It has been nearly twenty years since I graduated college, and the memories return in fragments. There are fuzzy mental snapshots of reading history books, looking at microfilm, taking notes, talking to professors, buzzing around Carnahan Hall, making friends, eating burgers and omelets in the cafeteria . . . typical college stuff. But my mind also plays 4K videos me of going to New York on a Greyhound with my best friend, falling in love for the first time, watching 9/11 unfold on a break room TV screen at work, reading Hunter S. Thompson while sitting next to the river as it rolled forever by, racing down two lane roads in old cars covered in band stickers and then drunkenly eating pancakes with groggy truckers at the Scott City Huddle House . . . College was such an indispensably formative time for me that I cannot imagine who I would be without it. Meanwhile, the four years I spent at Southeast were the only frame of reference I have for my grandpa, whose own four formative years were mostly spent aboard Naval ships in war zones. But his residency in Cape Girardeau at least offers an intersection, a shared place, a series of moments that spanned decades of time.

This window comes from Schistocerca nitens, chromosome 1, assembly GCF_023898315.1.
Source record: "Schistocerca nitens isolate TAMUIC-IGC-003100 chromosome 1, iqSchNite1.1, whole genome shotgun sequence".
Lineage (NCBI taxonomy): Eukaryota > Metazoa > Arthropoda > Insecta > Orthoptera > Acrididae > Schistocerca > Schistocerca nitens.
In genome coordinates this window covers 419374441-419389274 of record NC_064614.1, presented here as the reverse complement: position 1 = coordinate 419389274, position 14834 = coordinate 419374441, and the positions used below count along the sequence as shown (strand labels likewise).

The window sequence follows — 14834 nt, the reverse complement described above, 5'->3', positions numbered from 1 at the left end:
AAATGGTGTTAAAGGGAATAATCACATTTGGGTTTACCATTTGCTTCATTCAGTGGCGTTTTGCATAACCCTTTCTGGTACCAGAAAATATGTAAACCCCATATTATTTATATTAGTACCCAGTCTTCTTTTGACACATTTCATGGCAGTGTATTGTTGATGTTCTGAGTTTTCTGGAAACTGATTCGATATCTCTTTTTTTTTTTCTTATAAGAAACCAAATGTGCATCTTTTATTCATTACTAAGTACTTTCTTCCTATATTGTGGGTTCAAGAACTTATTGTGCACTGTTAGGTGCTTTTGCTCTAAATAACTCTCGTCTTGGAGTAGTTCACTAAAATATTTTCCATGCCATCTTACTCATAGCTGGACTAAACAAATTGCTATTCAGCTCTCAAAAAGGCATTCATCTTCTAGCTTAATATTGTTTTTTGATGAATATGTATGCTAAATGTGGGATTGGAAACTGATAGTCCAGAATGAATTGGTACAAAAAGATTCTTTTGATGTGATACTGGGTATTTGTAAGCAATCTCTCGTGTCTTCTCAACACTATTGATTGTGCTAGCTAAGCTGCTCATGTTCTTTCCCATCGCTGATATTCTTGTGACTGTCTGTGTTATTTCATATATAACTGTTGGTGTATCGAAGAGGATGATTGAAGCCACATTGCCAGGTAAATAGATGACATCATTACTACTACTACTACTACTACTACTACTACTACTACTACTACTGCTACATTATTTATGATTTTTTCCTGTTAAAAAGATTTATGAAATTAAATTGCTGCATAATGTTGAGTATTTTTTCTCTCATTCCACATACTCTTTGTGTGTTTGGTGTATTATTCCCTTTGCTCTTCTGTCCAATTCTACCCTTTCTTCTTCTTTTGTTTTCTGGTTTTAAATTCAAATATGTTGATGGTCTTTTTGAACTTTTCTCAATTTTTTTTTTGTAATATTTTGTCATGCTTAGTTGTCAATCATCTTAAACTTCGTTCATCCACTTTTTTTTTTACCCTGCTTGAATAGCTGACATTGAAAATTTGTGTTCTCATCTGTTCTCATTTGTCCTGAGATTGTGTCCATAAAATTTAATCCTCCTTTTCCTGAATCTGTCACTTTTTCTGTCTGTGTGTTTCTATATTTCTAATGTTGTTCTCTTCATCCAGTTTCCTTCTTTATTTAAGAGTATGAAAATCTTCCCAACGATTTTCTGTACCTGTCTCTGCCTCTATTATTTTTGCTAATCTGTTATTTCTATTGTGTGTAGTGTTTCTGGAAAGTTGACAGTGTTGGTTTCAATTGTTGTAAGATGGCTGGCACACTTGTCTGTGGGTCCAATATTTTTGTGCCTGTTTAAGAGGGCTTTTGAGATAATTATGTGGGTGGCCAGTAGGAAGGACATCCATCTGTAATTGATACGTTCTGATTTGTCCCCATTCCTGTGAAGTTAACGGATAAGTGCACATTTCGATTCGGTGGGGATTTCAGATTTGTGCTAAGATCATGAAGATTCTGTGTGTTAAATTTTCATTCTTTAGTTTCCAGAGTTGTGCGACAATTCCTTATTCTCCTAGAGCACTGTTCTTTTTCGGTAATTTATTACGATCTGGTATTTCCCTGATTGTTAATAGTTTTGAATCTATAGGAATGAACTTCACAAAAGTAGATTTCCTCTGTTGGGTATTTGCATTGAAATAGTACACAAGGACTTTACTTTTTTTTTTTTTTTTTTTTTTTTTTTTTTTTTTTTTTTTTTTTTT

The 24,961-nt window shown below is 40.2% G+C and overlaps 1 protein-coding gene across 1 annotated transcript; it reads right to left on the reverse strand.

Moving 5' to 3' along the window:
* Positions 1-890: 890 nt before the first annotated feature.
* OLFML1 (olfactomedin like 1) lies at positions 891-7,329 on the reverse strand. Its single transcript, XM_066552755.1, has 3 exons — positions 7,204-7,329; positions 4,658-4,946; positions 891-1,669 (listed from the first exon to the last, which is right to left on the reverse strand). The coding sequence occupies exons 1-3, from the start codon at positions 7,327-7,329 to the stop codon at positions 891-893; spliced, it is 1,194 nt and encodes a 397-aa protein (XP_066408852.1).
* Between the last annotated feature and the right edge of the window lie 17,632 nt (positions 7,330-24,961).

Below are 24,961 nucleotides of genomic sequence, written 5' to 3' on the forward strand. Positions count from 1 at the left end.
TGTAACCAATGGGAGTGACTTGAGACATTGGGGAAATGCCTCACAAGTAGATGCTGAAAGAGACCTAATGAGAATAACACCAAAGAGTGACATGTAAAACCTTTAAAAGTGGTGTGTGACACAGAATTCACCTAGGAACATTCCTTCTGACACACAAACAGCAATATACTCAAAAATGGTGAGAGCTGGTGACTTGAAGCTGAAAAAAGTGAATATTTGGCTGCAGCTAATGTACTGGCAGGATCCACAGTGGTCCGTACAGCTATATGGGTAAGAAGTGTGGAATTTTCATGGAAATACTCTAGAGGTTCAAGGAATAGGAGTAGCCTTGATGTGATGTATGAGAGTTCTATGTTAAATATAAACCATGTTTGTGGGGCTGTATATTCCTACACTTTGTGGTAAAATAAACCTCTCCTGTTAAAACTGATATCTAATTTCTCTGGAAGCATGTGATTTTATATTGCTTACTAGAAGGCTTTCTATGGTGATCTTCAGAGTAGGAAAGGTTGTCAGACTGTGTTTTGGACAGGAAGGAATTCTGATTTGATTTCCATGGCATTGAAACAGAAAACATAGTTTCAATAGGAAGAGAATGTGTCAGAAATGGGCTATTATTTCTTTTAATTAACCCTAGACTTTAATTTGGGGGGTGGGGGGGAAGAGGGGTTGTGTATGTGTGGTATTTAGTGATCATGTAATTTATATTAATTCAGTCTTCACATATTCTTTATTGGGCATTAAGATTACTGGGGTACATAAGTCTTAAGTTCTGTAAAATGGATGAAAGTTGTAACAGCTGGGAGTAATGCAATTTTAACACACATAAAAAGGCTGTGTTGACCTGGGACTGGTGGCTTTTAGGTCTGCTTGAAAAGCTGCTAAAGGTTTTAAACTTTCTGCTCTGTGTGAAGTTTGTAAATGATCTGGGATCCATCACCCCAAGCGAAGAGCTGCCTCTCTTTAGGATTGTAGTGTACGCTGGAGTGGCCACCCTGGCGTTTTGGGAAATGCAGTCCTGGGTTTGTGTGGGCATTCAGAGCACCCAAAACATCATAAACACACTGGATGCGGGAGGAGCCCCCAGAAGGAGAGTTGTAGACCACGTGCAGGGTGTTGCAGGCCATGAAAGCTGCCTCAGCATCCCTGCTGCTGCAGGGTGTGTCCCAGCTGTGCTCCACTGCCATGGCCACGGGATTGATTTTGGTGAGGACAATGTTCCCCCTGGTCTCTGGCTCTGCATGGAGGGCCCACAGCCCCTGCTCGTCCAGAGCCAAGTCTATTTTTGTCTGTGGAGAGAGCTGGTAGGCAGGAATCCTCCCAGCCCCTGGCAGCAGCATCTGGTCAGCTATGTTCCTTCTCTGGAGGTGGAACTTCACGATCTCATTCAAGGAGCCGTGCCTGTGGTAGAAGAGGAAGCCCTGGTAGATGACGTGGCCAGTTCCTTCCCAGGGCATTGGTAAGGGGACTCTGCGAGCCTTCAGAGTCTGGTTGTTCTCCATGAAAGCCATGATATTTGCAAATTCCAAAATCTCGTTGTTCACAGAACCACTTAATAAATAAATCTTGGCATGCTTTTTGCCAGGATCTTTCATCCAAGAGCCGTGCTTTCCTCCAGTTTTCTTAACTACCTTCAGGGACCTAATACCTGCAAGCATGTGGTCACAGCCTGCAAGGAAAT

Leaf peepers like to spend their time and money visiting Vermont, but Cape Girardeau is every bit as beautiful when the leaves change. Flaming oranges, reds, and yellows polka dot the thick green forests across the Mississippi Valley, crowning the river bluffs with wreaths of gold and crimson. The region’s myriad apple trees sweeten the scene, and pumpkins are never hard to find. On the college campus, leaves congregate on Normal and Henderson Avenues, shirts begin to seek cover under sweaters and jackets, and cool winds from the north and west begin to overpower the Gulf moisture from the South. Today, October comes during the midway point of the semester, and despite the increasingly comfortable climate students are often weighted down by anxiety over midterms. For V-12 students, however, October brought the end of the semester as well as the end of summer. And like boiled eggs cooling in a pan of water, students were unburdened for a short time with both the pressures of school and the soupy humidity of a Cape summer.